US Senate confirms Gina Haspel as CIA’s first woman director
She faced opposition earlier because of her links to the agency’s brutal interrogation techniques.
The United States Senate on Thursday confirmed President Donald Trump’s nominee, Gina Haspel, as the first female director of the Central Intelligence Agency, AP reported. Trump nominated Haspel in March to succeed Mike Pompeo as CIA director after he was confirmed secretary of state.
Haspel faced opposition earlier because of her links to the CIA’s use of brutal interrogation techniques, including waterboarding, since the September 2001 attacks in the US. Republican Senator John McCain, who has been against her nomination, was absent for the vote.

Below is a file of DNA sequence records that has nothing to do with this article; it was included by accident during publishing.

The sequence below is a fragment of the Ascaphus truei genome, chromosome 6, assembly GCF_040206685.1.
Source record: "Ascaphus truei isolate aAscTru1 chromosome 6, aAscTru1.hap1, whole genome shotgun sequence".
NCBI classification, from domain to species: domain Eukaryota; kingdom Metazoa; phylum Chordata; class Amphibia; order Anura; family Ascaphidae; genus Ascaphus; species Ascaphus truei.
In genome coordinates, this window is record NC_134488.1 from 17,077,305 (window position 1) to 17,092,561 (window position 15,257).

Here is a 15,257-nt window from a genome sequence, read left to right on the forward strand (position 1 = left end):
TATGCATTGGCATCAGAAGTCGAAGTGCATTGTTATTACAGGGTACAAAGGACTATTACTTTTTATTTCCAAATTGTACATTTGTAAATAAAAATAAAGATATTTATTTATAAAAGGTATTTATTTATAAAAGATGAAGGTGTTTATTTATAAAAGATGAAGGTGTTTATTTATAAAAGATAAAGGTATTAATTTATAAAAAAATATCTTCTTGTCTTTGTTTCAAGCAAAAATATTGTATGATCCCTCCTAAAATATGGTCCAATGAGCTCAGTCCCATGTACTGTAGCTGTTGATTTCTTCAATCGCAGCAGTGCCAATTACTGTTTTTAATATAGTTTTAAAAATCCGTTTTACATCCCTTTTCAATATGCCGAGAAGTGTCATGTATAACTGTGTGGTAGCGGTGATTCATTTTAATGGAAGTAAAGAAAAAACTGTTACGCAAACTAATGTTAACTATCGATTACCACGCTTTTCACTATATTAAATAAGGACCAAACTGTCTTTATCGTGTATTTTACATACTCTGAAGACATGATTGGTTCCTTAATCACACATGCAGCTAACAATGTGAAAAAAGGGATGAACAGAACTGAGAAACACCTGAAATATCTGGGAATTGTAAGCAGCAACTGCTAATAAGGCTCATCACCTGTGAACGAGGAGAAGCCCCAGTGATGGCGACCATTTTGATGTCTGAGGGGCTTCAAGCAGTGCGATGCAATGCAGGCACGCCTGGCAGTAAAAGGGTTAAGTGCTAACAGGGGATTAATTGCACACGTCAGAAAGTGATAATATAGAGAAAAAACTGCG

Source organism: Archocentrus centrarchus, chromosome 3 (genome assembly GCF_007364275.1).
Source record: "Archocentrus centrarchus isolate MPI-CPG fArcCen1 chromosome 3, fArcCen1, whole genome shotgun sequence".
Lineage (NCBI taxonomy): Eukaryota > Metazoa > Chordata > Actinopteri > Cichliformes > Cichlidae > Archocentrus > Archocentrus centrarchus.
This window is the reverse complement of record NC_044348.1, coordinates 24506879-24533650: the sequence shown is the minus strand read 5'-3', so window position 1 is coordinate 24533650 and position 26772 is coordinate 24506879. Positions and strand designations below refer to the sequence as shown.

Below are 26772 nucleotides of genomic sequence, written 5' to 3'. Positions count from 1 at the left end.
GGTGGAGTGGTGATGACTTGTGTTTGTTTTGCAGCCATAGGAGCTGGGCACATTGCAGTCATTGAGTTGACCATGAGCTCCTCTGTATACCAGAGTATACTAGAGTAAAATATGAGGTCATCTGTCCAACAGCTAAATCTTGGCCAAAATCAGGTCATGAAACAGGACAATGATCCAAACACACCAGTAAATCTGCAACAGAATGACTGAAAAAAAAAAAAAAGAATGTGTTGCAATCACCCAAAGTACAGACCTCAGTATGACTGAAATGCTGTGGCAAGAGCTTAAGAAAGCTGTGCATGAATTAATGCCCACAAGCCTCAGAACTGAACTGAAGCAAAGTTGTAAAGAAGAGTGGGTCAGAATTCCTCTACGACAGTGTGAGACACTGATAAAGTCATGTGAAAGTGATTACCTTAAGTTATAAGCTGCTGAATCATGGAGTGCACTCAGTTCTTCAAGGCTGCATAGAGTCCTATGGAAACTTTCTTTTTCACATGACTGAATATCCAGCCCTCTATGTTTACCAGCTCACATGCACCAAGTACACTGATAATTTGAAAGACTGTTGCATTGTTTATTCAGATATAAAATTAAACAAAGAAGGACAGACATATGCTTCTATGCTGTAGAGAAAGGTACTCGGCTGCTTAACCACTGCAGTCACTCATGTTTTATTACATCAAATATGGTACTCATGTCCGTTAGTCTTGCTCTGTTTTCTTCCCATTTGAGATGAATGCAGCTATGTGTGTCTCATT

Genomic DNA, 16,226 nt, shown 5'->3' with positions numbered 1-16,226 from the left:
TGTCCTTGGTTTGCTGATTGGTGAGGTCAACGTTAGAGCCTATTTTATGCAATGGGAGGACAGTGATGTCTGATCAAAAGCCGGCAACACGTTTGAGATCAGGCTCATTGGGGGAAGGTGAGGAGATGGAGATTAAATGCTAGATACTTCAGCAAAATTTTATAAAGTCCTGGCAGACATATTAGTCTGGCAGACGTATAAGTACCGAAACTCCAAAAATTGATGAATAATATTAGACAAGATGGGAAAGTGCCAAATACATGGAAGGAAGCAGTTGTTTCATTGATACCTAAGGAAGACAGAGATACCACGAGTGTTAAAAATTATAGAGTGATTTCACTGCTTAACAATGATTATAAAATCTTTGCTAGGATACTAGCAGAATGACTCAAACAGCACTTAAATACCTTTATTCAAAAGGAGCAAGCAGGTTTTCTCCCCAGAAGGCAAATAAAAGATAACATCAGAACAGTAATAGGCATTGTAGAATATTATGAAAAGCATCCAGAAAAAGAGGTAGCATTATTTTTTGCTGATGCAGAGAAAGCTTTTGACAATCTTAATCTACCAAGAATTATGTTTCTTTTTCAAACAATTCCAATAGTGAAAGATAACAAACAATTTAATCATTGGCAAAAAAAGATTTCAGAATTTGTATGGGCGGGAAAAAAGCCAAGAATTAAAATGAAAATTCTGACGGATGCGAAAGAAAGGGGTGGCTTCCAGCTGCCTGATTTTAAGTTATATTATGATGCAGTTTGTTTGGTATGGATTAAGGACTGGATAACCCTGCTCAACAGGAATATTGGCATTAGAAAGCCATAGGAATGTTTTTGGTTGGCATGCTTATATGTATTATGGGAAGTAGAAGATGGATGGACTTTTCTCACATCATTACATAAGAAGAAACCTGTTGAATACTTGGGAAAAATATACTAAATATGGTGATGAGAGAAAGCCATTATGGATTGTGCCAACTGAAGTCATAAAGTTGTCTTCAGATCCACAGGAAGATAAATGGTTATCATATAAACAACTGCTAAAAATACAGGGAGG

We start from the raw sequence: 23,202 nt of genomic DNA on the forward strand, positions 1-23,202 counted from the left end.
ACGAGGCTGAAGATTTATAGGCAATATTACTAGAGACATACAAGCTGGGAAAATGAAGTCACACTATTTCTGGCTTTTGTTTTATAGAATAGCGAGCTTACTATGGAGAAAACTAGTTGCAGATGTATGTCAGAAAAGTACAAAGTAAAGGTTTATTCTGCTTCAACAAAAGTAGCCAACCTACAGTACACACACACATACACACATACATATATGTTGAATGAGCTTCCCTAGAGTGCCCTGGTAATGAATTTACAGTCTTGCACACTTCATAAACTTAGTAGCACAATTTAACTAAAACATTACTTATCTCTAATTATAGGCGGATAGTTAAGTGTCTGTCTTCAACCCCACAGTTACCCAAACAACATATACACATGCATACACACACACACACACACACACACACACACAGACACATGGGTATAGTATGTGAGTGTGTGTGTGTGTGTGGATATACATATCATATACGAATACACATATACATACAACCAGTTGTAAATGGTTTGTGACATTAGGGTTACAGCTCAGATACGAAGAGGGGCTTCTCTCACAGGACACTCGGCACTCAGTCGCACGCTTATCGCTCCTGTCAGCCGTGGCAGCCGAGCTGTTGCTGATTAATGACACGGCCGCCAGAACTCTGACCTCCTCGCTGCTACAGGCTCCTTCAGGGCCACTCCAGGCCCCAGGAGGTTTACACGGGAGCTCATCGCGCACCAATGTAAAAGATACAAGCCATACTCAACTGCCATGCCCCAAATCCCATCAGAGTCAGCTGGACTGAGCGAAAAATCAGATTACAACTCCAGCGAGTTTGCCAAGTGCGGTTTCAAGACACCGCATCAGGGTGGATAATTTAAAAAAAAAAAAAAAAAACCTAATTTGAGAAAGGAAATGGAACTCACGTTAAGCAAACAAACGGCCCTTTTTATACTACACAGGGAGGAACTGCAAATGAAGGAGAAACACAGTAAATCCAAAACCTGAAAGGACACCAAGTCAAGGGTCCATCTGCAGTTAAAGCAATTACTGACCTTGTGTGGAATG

The tally was 54-45 in favour of the nomination of Haspel, who is currently serving as the CIA’s acting director. Six Democrats joined the Republicans to vote for Haspel, however, two Republicans voted against her nomination.
Virginia Senator Mark Warner, the top Democrat on the Intelligence Committee, said Haspel had told him that the agency should have never resorted to enhanced interrogation techniques, and that she would never use such methods even if the president demanded.
“I believe she is someone who can and will stand up to the president, who will speak truth to power if this president orders her to do something illegal or immoral, like a return to torture,” Warner said in a speech before the vote, according to BBC.
Haspel, 61, spent most of her career as an undercover operative for the CIA. In 2002, she was appointed to supervise a station in Thailand, where the agency reportedly used waterboarding interrogation techniques. She later ordered the destruction of the videotapes of those interrogations, Reuters reported.